Editors’ Note on Updating Content

The built environment is in constant flux, whether from demolition and new construction, renovations and additions, or changing function and use. Social protest and cultural progress can also transform the built environment, as we have witnessed these past several years in efforts to remove monuments to the Confederacy from public spaces. (See “SAH Statement on The Removal of Monuments to the Confederacy from Public Spaces.”)

As a digital publication, SAH Archipedia strives to ensure that its content is up to date and that published texts accurately reflect physical conditions on the ground. To that end, our editors and authors are reviewing individual entries and essays to identify those that need to be updated.

While this work is ongoing and continuous, we want our readers to know that we are prioritizing updates to entries and essays (and illustrations and metadata) dealing with monuments to the Confederacy and memorials that otherwise symbolize oppression to indicate (1) the removal of statues and other forms of dismantling or transformation, (2) the renaming or retitling of buildings, parks, plazas, bridges, streets, and highways, (3) necessary contextualizing and interpretations in light of new historical research and scholarship.

As always, SAH Archipedia’s editors will work with authors and peer reviewers to maintain the highest standards of a scholarly publication.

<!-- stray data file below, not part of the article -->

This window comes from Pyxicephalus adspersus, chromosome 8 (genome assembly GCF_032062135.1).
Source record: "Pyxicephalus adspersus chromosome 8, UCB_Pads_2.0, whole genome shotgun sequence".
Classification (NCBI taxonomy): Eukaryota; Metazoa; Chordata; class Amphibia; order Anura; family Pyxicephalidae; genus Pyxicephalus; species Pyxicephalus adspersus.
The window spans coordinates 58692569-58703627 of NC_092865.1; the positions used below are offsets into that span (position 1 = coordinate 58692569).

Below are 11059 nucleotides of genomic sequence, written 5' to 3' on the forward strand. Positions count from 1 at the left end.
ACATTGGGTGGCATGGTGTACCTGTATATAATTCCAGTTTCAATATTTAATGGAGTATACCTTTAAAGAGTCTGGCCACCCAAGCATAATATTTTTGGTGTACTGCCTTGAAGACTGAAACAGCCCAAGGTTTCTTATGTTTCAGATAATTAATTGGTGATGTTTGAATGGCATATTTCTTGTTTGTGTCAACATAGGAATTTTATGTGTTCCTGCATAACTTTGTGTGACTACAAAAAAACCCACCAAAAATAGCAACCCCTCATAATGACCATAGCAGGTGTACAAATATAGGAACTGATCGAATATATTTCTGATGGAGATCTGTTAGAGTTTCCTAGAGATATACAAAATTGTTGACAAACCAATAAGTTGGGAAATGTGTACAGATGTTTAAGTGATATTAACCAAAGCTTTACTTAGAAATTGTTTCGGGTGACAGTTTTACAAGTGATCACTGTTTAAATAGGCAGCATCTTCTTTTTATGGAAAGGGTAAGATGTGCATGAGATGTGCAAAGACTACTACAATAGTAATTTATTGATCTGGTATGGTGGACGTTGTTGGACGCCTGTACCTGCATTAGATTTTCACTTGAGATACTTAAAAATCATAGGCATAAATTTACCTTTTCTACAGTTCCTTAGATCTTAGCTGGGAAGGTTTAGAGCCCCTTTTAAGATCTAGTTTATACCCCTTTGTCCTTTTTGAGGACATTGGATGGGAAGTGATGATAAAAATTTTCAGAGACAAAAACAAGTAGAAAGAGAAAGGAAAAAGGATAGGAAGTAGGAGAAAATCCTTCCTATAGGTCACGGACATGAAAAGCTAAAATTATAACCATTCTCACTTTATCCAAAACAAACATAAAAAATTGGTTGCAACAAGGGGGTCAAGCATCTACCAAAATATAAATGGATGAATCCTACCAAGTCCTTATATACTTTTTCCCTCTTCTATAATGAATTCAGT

The Hills and Dales estate comprises a 35-acre site including Ferrell Gardens, whose history extends back to 1832, and the Classical Revival residence of Fuller E. Callaway, designed in 1913 and completed in 1916 by architects Neel Reid and Hal Hentz. With living room alterations in 1948 by Philip Shutze, the house brought together the talents of the leading architects of Georgia’s early-twentieth-century classical tradition. The estate also ... more


Founded in 1913, the Pine Mountain Settlement School in rural Harlan County is perhaps the best preserved of the settlement schools founded in Appalachia during the Progressive Era. Though its mission has changed over time, the school continues to operate today. The settlement school, ...more


The Rialto Theater is located on the courthouse square and has been in continuous operation since it replaced a theater torn down in 1923 to make way for this one. In 1940, the theater underwent an extensive remodeling at which time the present Art Deco neon-lit marquee and signage were added to the facade. more


St. Theodosius Russian Orthodox Cathedral is considered one of the finest examples of Russian church architecture in America, and it is the mother church of all Orthodox parishes in Ohio. Designed by Cleveland architect Frederick Baird, St. Theodosius is adapted from the Cathedral of Christ the Savior in Moscow (1883; 1931, destroyed; 2000, reconstruction completed). more

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